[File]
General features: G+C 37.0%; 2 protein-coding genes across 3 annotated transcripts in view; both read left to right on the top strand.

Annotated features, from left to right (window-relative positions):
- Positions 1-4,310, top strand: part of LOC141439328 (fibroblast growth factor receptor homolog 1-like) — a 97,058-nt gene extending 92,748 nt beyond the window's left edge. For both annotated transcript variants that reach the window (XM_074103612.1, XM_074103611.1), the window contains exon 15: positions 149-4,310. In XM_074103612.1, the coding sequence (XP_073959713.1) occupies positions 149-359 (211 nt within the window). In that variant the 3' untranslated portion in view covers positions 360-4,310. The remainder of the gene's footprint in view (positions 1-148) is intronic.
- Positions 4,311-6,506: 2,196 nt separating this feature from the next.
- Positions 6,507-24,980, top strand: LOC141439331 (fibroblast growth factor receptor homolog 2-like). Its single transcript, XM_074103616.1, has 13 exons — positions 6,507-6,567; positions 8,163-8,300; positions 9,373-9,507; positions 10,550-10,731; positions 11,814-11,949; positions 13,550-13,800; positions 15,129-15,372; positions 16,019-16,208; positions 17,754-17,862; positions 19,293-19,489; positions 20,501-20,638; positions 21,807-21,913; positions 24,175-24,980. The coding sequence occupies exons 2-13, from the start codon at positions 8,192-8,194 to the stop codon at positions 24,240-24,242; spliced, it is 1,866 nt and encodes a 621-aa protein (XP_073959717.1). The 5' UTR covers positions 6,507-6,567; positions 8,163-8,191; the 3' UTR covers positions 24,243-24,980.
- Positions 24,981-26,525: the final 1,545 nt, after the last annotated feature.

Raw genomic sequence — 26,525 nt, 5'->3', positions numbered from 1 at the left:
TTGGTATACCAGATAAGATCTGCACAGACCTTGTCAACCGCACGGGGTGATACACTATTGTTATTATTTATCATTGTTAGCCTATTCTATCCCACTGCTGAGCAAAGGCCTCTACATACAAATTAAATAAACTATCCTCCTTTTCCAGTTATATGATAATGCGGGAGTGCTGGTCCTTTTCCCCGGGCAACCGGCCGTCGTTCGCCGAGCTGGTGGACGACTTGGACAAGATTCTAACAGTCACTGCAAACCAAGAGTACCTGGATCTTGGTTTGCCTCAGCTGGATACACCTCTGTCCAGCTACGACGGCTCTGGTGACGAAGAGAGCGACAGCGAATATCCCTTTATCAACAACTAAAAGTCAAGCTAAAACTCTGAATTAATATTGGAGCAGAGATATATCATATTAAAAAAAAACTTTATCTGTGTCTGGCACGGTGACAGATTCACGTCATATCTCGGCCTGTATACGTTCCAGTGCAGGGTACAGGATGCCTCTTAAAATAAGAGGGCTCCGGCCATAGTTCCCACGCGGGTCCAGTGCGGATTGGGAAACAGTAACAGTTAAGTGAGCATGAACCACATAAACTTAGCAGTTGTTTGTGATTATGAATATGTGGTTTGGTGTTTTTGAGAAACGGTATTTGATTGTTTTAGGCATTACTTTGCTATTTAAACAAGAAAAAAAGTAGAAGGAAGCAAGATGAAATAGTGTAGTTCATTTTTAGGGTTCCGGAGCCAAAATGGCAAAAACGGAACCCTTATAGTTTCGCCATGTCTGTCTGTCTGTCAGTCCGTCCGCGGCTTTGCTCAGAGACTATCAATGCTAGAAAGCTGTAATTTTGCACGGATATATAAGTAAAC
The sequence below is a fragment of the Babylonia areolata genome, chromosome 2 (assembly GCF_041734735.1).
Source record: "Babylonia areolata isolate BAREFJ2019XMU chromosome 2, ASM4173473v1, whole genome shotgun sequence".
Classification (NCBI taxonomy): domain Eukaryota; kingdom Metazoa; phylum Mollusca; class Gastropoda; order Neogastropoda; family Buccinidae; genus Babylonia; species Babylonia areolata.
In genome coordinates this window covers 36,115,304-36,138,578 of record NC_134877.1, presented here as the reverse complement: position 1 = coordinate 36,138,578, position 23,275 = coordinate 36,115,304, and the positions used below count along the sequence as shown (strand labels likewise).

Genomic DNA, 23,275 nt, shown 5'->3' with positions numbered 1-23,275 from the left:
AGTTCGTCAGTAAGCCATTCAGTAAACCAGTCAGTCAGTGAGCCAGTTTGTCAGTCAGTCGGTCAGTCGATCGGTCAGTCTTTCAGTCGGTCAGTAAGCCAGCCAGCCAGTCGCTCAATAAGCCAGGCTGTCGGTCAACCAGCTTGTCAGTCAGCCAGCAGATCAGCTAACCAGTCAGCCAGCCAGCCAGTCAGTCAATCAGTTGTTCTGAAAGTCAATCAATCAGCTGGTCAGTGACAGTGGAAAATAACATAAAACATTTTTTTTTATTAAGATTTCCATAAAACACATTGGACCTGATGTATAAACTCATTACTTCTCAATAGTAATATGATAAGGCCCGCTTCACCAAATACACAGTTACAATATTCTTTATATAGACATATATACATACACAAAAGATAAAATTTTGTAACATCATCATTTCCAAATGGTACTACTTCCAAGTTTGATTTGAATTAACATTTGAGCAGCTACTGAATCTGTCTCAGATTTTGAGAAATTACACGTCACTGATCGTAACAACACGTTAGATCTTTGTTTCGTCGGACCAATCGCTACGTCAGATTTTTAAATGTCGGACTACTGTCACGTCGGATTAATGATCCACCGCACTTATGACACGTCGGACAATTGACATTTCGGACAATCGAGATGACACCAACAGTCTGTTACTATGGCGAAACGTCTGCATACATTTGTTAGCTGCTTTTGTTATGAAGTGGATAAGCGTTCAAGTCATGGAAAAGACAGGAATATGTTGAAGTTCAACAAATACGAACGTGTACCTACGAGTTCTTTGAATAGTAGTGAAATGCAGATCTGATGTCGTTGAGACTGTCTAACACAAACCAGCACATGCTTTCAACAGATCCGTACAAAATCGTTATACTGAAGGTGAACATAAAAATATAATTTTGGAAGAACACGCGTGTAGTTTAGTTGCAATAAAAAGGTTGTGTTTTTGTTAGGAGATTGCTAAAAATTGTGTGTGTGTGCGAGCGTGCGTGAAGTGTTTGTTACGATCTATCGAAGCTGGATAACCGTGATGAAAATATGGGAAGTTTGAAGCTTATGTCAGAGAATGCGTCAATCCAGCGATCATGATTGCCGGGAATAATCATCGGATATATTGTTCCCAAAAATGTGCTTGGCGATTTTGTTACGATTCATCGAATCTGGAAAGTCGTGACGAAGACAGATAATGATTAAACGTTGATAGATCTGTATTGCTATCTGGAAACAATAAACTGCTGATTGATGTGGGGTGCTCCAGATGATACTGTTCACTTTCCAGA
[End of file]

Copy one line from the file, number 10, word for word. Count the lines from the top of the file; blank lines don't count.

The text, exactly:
Source record: "Babylonia areolata isolate BAREFJ2019XMU chromosome 2, ASM4173473v1, whole genome shotgun sequence".